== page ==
Have you been somewhere in the middle east, Turkey or Greece and came across stuffed leaves or vegetables? What were your thoughts?
Did you want to eat them or not? In this article i will make sure to list all reasons why you should not miss them the next time you see them!
Turkish or Greek?
Many articles i came across suggests that stuffed leaves and vegetables are something of a novelty, and certainly a delicacy for the Ottomans! was initially reserved for the Sultan’s table. Over time it extended more, and became very popular as an item of Mediterranean cuisine and surrounding regions.
This is a very popular dish in the Arabic and Saudi table! So how did we know about it? during the the period of Ottoman rule over Egypt in the 14th century, many eating habits were transferred to Egyptians and many items were added to the Egyptian cuisine, stuffed leaves and vegetables were one of those
In Turkish “Dolma” refers to the stuffed dishes – dolmak (to fill). Many historians claim that it was discovered and first severed in the Dolmabahçe Sarayi the famous palace in which it name means “Filled-in Garden” and the idea of the Dolama was in way similar to the palace concept!
In Greek dolmades. In Arabic (hardest to pronounce as usual hehe) : Maah’shi or Mahaashi as plural.
Enough with History and origin already!
Now let me tell you about the stuffing types. There are 2 different stuffing methods: stuff and roll moist leaves Or hollow out heart of vegetable to leave just the skin and stuff it.
For each type there is a standard stuffing interesting, and because this poor stuffed leaves traveled across the world they are seasoned differently in every region.
Main stuffing ingredients could be: either Rice or Groats (Borgol), Minced meat, green leaves, cooked with clear stock or tomato stock, seasoned with the local spices.
for the stuffed vegetables, there is no pre-preparation needed, as for the leaves (grape & Cabbage) they need to be pre-cooked or soaked before they are ready to be used.
Now comes my part, allow me to delight you with the description of these delightful stuffed thingies!
In Arabic: Mah’shi Malfoof or Corumb. As you can see in the picture from my kitchen, it looks greenish and shiny! whereas without cooking it will be very dull and mat.
It is usually cooked in water and some cumin for 15 minutes; and yes it smells very strong! it has that silage sulfury aroma so be prepared- i was never aware of that until my sensory team told me so, am very used to the aroma-
You can define the flavors as you want, meaty or brothy, green or grassy, you just add or remove ingredients as you desire the overall flavor to be! i like it lightly seasoned with spices but intense in green fresh aromas (this comes from dill, parsley and tomatoes).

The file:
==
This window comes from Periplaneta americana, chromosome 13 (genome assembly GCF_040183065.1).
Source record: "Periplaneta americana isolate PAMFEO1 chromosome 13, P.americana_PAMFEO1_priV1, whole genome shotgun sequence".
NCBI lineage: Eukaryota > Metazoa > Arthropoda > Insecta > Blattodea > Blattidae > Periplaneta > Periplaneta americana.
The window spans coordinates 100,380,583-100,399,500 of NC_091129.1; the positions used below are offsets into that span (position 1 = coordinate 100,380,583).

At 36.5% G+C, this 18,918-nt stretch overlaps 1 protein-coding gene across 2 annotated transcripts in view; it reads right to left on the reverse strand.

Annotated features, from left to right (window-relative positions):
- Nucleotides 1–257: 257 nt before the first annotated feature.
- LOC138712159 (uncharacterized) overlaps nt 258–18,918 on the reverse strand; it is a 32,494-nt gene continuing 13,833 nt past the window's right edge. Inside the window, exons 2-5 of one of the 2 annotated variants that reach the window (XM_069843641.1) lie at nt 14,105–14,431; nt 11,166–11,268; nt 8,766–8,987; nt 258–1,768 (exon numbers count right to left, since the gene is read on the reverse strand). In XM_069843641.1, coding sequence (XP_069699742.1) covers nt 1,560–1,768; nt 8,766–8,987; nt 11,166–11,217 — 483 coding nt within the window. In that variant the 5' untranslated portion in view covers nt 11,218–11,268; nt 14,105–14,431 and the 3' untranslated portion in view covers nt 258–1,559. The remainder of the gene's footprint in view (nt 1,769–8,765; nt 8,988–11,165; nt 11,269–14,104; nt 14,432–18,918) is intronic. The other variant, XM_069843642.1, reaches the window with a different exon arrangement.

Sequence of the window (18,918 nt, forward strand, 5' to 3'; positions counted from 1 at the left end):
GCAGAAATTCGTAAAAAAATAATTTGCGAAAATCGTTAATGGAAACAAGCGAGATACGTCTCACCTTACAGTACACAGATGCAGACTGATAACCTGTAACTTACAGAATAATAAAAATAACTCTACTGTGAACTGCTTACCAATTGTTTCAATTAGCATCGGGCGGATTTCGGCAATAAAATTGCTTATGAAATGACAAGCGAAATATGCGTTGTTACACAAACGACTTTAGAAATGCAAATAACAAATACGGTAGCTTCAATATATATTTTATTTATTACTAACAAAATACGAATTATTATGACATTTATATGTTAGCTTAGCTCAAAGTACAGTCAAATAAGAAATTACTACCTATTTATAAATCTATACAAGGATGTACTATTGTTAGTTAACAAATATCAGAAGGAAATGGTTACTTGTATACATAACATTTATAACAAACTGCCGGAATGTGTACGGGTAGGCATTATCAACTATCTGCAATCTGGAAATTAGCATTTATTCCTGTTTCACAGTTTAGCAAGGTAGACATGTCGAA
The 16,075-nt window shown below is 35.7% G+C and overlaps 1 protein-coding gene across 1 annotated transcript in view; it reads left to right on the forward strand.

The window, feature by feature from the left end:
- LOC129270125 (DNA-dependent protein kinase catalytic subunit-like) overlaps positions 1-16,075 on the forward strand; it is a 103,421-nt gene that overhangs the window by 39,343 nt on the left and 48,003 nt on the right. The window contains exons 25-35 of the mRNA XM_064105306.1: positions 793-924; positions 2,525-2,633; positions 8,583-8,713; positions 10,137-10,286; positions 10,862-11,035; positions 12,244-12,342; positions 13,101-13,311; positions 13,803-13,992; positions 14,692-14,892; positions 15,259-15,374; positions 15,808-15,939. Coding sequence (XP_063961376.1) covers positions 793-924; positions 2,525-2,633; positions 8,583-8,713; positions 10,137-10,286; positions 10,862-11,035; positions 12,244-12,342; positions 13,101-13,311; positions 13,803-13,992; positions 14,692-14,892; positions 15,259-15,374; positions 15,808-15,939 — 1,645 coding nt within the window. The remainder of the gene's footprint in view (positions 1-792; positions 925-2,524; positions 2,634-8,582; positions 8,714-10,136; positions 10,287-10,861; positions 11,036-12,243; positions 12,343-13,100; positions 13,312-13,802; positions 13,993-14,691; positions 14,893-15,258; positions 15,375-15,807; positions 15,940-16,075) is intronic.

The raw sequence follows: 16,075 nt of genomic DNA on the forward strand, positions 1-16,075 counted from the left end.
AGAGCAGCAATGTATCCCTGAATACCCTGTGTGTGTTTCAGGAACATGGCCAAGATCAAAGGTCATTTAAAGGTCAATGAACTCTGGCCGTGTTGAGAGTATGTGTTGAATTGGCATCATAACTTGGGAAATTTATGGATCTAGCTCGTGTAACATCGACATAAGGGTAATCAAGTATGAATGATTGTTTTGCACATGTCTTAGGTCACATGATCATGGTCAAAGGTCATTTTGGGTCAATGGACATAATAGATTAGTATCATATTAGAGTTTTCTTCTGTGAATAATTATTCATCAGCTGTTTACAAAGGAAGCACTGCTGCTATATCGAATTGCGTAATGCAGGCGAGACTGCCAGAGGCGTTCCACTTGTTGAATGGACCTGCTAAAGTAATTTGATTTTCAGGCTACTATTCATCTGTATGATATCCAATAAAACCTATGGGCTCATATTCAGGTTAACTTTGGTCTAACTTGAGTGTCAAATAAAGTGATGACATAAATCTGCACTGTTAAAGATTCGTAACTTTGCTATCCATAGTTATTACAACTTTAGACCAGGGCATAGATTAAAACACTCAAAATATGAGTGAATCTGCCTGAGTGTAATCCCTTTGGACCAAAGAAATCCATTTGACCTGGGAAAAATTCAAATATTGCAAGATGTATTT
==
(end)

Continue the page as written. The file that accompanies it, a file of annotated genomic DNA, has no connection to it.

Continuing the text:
Cumin is an important spice to add! Some cook it in tomato sauce, am not fan of this method! Always eat it hot, you must try it. It is an experience you will love or hate.
Stuffed Grape Leaves
In Arabic: Waraq Enaab. Now this is very popular in the ladies societies and gatherings in Saudi! Comes in many sizes, seasonings, and toppings.
In some countries like Egypt it is considered a main course, in other countries it is either an appetizer or even served with tea and pastries.
The driver for it’s popularity is Unique Sourness, when the leaves and rice filling are cooked with lemon they deliver a unique profile of cooked sourness.
The grape leaves flavor is: Dry Herbal, Dusty, Henna like – don’t look for any grape notes there are none 🙂 – Olive oil blends very well with the leaves and lemon
Again, there are many ways to prepare & season it: spicy, pomegranate molasses, garlic, with meat minced or big parts. But again, i like original flavor, green lightly seasoned and extremely Sour!
Unlike Cabbage, Grape leaves are very acceptable even if you are trying them for the first time. Careful!! it is addictive
This is officially a dish not an appetizer. Vegetables popular for stuffing are: Eggplant (white and black), Pepper (all colors), Zucchini, Potato, and Onion (the harder to stuff).
Usually it is cooked with chicken stock mixed with tomato sauce. Same stuffing for Cabbage can be used. The most wonderful fact about this dish is, the stuffing will taste different in each vegetable, even the stuffing mouth-feel will perceived different, in some it will be moist and viscous, in others will be slightly dry and less viscous.
If you want to take it to another dimension, try adding minced meat to stuffing, and cook it with Meat broth! Oh boy, am hungry now 🙁
So next time you come across any of these, stuff your tummy with them!
Have you ever tried any of the stuffed goods in this article? Tell us about your experience